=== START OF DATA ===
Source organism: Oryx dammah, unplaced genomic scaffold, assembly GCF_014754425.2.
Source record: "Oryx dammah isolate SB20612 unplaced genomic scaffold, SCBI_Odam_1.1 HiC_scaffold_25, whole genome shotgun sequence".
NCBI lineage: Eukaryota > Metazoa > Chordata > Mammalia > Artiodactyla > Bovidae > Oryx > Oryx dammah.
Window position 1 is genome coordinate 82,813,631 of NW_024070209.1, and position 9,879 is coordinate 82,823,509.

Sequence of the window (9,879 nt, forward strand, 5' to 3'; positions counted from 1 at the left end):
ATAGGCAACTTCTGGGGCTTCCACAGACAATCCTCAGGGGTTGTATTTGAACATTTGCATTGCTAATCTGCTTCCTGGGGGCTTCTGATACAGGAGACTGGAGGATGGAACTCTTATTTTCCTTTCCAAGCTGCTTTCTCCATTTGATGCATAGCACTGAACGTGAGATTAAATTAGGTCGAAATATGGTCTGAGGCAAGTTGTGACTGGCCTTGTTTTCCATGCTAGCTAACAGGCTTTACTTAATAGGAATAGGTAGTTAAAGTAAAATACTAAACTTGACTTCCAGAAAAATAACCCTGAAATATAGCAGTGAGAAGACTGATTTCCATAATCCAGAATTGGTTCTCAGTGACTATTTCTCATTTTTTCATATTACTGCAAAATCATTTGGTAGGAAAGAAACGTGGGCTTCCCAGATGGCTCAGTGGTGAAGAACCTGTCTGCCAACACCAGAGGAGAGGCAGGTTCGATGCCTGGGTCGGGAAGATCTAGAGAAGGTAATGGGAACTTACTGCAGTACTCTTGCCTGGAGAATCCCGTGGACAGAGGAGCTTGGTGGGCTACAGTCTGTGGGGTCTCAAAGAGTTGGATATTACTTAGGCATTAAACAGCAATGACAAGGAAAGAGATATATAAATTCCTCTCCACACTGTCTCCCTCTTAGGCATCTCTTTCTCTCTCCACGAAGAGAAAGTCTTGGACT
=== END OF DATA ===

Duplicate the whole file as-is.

Source organism: Oryx dammah, unplaced genomic scaffold, assembly GCF_014754425.2.
Source record: "Oryx dammah isolate SB20612 unplaced genomic scaffold, SCBI_Odam_1.1 HiC_scaffold_25, whole genome shotgun sequence".
NCBI lineage: Eukaryota > Metazoa > Chordata > Mammalia > Artiodactyla > Bovidae > Oryx > Oryx dammah.
Window position 1 is genome coordinate 82,813,631 of NW_024070209.1, and position 9,879 is coordinate 82,823,509.

Sequence of the window (9,879 nt, forward strand, 5' to 3'; positions counted from 1 at the left end):
ATAGGCAACTTCTGGGGCTTCCACAGACAATCCTCAGGGGTTGTATTTGAACATTTGCATTGCTAATCTGCTTCCTGGGGGCTTCTGATACAGGAGACTGGAGGATGGAACTCTTATTTTCCTTTCCAAGCTGCTTTCTCCATTTGATGCATAGCACTGAACGTGAGATTAAATTAGGTCGAAATATGGTCTGAGGCAAGTTGTGACTGGCCTTGTTTTCCATGCTAGCTAACAGGCTTTACTTAATAGGAATAGGTAGTTAAAGTAAAATACTAAACTTGACTTCCAGAAAAATAACCCTGAAATATAGCAGTGAGAAGACTGATTTCCATAATCCAGAATTGGTTCTCAGTGACTATTTCTCATTTTTTCATATTACTGCAAAATCATTTGGTAGGAAAGAAACGTGGGCTTCCCAGATGGCTCAGTGGTGAAGAACCTGTCTGCCAACACCAGAGGAGAGGCAGGTTCGATGCCTGGGTCGGGAAGATCTAGAGAAGGTAATGGGAACTTACTGCAGTACTCTTGCCTGGAGAATCCCGTGGACAGAGGAGCTTGGTGGGCTACAGTCTGTGGGGTCTCAAAGAGTTGGATATTACTTAGGCATTAAACAGCAATGACAAGGAAAGAGATATATAAATTCCTCTCCACACTGTCTCCCTCTTAGGCATCTCTTTCTCTCTCCACGAAGAGAAAGTCTTGGACT